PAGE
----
Types of Gifts
“I started teaching at Valdosta State University in the fall of 1968 and the university has certainly changed. The cost of tuition has increased two to three times since I was a faculty member at VSU; therefore, students are showing more prominent needs for tuition assistance and scholarships. I certainly enjoyed teaching, and Barbara and I have very few kin people, so we decided to give back to the school. Everything we have is going to charity, and VSU was one of the many organizations we intended to donate to.”
Dr. H. Brantley Jenkins, Jr., retired physics professor, honorary campaign chairman
Give by check or other means of giving cash and deduct gifts up to 50% of your adjusted gross income in any one year. Carry over any excess into as many as five tax years.
Send an unendorsed stock certificate in one envelope and a signed stock power form in another envelope. The gift is complete on the postmarked date of the later envelope. Deduct the full current value of the stock and bypassing any capital gains tax, which might be due on a sale. Deduct such gifts up to 30% of you adjusted gross income in any one year. Carry over any excess into as many as five tax years. Securities must be long-term (held longer than a year) to qualify for favorable tax treatment.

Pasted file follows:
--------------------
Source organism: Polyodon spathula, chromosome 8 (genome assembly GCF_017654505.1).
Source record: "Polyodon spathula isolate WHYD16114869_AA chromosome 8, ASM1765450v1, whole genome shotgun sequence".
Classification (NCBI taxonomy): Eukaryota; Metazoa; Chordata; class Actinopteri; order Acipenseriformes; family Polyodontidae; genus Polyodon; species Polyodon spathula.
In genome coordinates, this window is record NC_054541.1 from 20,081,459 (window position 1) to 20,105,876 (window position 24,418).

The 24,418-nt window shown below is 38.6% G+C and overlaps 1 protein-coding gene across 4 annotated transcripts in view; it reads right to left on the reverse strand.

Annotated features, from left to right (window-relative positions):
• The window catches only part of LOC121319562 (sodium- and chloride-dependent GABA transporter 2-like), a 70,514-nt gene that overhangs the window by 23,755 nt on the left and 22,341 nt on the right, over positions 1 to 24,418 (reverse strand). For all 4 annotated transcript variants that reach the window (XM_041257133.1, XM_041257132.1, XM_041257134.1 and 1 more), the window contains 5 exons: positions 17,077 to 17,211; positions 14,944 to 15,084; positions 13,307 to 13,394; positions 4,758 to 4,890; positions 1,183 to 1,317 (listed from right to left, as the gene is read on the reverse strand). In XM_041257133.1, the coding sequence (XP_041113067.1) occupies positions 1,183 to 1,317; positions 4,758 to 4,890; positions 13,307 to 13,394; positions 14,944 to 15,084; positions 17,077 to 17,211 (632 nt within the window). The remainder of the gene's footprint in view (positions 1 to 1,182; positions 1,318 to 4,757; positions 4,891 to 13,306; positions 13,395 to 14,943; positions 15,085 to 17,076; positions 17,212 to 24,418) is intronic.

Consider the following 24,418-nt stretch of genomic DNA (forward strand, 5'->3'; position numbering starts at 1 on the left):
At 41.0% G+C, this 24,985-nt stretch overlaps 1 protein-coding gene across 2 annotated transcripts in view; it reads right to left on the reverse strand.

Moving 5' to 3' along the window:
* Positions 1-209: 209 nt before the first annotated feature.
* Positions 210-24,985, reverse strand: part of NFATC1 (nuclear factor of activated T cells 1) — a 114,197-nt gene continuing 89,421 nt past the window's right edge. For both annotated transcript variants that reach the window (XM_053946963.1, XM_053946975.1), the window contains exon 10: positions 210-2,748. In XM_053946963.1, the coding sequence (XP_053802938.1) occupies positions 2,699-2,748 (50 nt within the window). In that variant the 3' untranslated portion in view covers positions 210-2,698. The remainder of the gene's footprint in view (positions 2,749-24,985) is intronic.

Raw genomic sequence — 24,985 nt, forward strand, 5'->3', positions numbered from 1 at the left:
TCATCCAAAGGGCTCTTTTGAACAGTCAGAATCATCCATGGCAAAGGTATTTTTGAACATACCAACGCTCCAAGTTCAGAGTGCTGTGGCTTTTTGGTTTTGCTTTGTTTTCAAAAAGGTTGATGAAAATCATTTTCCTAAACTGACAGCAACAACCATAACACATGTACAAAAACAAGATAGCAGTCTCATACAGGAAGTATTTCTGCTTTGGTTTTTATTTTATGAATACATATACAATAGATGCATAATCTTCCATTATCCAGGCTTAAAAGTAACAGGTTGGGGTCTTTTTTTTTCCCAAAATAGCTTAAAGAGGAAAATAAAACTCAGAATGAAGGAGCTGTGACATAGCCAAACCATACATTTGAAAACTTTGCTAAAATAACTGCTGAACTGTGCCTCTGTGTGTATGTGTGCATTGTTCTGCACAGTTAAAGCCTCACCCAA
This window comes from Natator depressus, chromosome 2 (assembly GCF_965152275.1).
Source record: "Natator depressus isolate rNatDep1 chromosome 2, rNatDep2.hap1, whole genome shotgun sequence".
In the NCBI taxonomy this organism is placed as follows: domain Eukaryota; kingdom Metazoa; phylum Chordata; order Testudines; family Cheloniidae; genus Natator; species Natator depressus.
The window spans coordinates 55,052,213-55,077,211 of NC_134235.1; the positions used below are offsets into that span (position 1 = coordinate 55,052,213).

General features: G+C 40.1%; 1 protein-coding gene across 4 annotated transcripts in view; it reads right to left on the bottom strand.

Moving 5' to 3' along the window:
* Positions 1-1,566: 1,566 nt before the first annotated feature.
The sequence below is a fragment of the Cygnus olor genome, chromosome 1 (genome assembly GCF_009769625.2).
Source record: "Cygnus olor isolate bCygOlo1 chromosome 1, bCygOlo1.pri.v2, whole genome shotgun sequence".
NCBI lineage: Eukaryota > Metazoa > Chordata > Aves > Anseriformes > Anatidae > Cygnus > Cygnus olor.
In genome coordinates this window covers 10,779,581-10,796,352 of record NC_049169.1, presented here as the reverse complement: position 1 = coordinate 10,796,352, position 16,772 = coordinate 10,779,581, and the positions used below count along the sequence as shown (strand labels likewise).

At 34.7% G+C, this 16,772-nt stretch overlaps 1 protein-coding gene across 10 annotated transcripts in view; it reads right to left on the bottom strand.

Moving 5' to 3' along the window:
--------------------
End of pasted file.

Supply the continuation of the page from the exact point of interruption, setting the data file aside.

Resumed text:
Personal Property Given for a Related Use
Deed or deliver the property to the recipient and deduct the current value of your cost in the asset, depending upon how the asset will be used. Inquire for details. Note: a qualified appraisal is required if you are claiming a charitable deduction of $5,000 or more.
Assign a charitable beneficiary (or owner and beneficiary) of an existing new policy and take a deduction if you name a charitable owner and beneficiary. Inquire for details.
Include VSU in your will for a specific amount, a percentage of your estate, or a remainder gift after bequests to individuals have been paid and take an estate tax deduction for full value of your bequest to VSU.